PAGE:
These organizations influence the development of GAAP in the United States. United States Securities and Exchange Commission (SEC)
The SEC was created as a result of the Great Depression. At that time there was no structure setting accounting standards. The SEC encouraged the establishment of private standard-setting bodies through the AICPA and later the FASB, believing that the private sector had the proper knowledge, resources, and talents. The SEC works closely with various private organizations setting GAAP, but does not set GAAP itself. American Institute of Certified Public Accountants (AICPA)
In 1939, urged by the SEC, the AICPA appointed the Committee on Accounting Procedure (CAP). During the years 1939 to 1959 CAP issued 51 Accounting Research Bulletins that dealt with a variety of timely accounting problems. However, this problem-by-problem approach failed to develop the much needed structured body of accounting principles. Thus, in 1959, the AICPA created the Accounting Principles Board (APB), whose mission it was to develop an overall conceptual framework. It issued 31 opinions and was dissolved in 1973 for lack of productivity and failure to act promptly. After the creation of the FASB, the AICPA established the Accounting Standards Executive Committee (AcSEC). It publishes: Audit and Accounting Guidelines, which summarizes the accounting practices of specific industries (e.g. casinos, colleges, airlines, etc.) and provides specific guidance on matters not addressed by FASB or GASB. Statements of Position, which provides guidance on financial reporting topics until the FASB or GASB sets standards on the issue. Practice Bulletins, which indicate the AcSEC's views on narrow financial reporting issues not considered by the FASB or the GASB. Financial Accounting Standards Board (FASB)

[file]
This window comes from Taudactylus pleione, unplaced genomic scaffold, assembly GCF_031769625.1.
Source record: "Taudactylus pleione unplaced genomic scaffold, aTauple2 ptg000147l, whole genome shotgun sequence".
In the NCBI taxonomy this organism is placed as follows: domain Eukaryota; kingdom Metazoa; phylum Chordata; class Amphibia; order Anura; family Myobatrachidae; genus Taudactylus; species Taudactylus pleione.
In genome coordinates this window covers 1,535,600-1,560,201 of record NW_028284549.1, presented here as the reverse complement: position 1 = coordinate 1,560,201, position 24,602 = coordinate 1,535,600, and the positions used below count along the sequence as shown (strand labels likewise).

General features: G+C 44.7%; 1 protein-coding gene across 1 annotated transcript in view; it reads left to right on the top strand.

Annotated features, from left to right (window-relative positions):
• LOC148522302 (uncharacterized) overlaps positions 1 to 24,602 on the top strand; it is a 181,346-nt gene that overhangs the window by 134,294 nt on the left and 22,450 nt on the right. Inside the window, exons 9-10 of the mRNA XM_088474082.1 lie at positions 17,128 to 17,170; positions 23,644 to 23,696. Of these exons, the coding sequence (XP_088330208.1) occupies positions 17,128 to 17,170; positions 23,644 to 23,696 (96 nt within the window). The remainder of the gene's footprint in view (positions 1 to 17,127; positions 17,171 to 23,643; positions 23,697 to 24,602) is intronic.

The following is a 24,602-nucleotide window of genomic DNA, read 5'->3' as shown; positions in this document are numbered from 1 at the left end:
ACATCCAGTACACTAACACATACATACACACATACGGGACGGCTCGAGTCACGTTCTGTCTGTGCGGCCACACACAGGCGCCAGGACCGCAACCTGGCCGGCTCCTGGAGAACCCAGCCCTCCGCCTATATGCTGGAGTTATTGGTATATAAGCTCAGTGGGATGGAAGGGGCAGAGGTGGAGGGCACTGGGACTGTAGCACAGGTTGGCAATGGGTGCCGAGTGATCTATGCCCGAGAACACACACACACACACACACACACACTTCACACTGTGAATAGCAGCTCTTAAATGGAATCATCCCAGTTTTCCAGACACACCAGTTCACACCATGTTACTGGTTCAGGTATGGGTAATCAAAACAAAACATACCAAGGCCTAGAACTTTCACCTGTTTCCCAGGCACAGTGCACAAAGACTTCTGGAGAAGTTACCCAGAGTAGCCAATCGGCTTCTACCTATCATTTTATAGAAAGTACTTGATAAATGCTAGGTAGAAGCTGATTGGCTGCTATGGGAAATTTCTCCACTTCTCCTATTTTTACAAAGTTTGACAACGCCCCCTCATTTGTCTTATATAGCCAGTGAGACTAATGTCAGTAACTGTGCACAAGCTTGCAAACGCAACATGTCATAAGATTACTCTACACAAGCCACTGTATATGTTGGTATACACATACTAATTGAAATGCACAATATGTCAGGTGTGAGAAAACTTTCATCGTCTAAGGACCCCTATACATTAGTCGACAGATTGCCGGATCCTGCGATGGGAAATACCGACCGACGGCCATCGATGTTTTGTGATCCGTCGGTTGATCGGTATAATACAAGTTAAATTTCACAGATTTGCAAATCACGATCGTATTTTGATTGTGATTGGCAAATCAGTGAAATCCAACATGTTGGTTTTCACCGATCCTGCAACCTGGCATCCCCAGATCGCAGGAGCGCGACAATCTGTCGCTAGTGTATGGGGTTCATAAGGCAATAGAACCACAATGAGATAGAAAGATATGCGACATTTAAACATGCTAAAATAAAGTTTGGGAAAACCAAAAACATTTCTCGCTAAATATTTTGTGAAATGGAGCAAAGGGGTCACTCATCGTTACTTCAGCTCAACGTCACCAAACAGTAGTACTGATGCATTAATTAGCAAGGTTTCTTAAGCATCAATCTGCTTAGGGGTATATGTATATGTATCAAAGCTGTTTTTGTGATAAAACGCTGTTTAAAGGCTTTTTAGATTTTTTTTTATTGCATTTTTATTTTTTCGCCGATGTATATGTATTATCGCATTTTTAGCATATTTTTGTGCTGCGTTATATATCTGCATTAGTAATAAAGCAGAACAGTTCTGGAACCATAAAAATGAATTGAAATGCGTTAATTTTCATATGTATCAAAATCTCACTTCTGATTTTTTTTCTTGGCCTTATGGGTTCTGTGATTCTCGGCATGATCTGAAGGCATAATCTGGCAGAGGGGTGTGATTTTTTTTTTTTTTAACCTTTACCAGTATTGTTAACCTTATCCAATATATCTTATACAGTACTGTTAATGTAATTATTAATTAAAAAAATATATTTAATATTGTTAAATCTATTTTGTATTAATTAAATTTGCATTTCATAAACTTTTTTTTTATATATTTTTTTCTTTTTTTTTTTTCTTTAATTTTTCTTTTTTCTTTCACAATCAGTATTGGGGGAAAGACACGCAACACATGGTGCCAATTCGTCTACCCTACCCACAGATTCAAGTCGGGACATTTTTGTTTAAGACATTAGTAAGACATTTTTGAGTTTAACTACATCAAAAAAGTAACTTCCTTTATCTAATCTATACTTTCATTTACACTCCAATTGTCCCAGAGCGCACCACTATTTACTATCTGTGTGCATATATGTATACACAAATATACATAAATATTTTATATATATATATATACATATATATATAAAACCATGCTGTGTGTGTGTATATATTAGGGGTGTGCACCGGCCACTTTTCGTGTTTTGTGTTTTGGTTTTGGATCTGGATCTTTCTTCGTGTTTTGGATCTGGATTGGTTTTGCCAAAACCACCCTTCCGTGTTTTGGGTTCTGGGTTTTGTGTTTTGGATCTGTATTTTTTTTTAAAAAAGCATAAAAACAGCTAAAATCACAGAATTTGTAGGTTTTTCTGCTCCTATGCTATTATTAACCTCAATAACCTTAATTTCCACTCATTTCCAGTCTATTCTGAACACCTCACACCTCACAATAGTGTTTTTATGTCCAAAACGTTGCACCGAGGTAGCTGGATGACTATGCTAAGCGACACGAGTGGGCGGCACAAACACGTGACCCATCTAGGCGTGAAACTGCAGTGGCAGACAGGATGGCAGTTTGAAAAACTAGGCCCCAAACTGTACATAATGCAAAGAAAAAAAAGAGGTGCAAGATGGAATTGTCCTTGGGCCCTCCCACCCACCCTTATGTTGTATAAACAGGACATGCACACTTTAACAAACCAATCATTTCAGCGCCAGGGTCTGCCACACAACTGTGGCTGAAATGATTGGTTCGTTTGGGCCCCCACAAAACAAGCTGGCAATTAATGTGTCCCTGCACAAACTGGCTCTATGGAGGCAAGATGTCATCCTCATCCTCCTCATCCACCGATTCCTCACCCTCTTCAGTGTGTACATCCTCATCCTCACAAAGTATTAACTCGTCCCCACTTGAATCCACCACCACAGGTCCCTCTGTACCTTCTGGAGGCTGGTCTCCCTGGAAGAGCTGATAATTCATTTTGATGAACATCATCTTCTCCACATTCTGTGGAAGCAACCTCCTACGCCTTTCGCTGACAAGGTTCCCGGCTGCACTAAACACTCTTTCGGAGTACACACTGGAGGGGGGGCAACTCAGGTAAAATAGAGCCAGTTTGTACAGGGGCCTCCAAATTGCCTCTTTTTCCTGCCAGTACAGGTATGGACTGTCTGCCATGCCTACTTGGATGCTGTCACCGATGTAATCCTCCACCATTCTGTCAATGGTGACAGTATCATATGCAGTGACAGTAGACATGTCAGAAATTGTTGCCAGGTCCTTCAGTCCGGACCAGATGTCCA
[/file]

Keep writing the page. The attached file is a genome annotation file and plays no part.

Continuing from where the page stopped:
Realizing the need to reform the APB, leaders in the accounting profession appointed a Study Group on the Establishment of Accounting Principles...